As I helped my grandma bake a “Kosher for Passover” cake during the second spring break, we started talking about graduation weekend.
“On Saturday night we’re having a family pregame at my apartment, grandma,” I told her. “You have to be on my beer pong team.”
The only time I’ve seen my grandma drink was when she “downed” half of a glass of Manischewitz wine at the annual Passover seder, but after finding a bottle of Grey Goose in her wine rack, I was curious to hear her reaction.
“What’s beer pong?” she asked, barely showing true interest.
I explained the game to her, going over the process of sinking the ball into your opponent’s cup, causing them to drink the beer. At that point, my grandma looked up.
“That is why everyone says your generation is useless.”
This wasn’t the reaction I was expecting, but I couldn’t help but burst out in laughter. Then I started to think … is she right?
The class of 2011 is in the middle of a generation with a reputation for being violent, lazy and drunk.
We entered college just four months after a 23-year-old gunman killed 32 people at Virginia Polytechnic Institute and State University. The media started playing the blame game, and the target became the very video games we grew up with.
In December 2009, a campus tragedy hit closer to home when a Binghamton University graduate student was charged with stabbing professor Richard Antoun to death with a kitchen blade in Science I.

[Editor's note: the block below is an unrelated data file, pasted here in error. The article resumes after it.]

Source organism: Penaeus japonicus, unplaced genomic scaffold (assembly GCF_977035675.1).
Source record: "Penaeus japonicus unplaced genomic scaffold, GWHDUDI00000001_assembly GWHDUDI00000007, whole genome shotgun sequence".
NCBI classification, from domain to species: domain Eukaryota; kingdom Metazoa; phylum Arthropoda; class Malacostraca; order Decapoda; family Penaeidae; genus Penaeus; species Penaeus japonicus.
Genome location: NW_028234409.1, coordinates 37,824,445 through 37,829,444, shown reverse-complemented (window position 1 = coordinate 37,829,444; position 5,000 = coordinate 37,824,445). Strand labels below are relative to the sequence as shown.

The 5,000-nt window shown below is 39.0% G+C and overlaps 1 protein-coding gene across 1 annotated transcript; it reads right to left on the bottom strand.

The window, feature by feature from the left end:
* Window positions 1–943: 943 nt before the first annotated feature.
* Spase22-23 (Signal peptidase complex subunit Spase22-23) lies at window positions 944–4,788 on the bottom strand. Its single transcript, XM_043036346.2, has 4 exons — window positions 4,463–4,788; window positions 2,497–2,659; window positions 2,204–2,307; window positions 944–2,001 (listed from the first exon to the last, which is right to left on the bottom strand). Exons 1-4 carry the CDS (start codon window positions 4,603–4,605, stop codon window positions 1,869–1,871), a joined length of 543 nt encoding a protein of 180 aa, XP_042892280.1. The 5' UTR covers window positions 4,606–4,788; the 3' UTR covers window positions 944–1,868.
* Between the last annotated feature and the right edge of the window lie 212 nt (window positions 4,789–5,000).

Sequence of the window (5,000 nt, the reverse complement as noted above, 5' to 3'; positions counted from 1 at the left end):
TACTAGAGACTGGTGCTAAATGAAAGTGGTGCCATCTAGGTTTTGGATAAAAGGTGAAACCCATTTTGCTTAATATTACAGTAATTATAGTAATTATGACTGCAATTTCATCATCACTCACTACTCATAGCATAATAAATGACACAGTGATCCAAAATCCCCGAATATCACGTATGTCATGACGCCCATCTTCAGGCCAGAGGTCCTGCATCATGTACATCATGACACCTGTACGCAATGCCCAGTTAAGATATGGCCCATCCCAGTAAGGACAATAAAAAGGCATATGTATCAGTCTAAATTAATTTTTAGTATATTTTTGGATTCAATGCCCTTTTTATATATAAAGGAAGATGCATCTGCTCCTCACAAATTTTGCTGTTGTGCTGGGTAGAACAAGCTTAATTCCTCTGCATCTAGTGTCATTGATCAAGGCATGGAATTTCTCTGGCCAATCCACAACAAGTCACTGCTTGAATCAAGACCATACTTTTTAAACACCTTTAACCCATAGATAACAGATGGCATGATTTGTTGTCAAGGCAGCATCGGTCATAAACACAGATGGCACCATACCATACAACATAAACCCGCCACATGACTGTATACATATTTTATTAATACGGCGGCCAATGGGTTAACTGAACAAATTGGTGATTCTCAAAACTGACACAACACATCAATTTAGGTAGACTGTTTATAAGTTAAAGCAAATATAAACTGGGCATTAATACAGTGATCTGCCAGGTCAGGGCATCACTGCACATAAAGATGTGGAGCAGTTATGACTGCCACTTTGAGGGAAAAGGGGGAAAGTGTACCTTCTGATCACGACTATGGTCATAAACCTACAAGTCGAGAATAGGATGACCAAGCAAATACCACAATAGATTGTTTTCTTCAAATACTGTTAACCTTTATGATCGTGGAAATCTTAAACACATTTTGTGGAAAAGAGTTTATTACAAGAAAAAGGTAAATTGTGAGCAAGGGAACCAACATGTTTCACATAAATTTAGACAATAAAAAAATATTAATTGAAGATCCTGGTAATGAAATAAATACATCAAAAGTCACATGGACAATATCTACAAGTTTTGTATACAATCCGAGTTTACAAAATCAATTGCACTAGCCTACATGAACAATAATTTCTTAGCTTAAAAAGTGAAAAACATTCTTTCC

Three years into our college careers, MTV produced “Jersey Shore,” which was humorous, yet controversial, and proved week after week that alcohol, drama, peeing behind bars and “smushing” define us.
Our generation has taken many hard hits through media portrayal, but as the class of 2011 enters the world on May 22, it is up to us to remind the generations before us of all the great things that we have and will accomplish.
We were the generation that “Rocked the Vote” and elected the first African-American president into the White House. According to a report from MSNBC, the 2008 election had the greatest turnout of young voters since 1976 — the year exit polls started classifying voters by age.
We are also the generation who came of age during the September 11 era; we had our peers volunteer to fight on the frontline in the War on Terror — and finally defeated Osama bin Laden.
This year’s college graduates, for the first time in a long time, will enter a sustainable economy.
Within my apartment alone, six girls are attending top graduate programs in New York City and four have great post-grad jobs already lined up. That is not the definition of lazy.
Sure we spend our nights on State Street, and we will continue the tradition with a NYC happy hour or two — a week — but every girl I live with, and every BU graduate who walks across the stage next week, should make it their job to prove that the class of 2011, and our generation, is not useless.
It is now our job to show the world that we should not be judged by our stereotypes.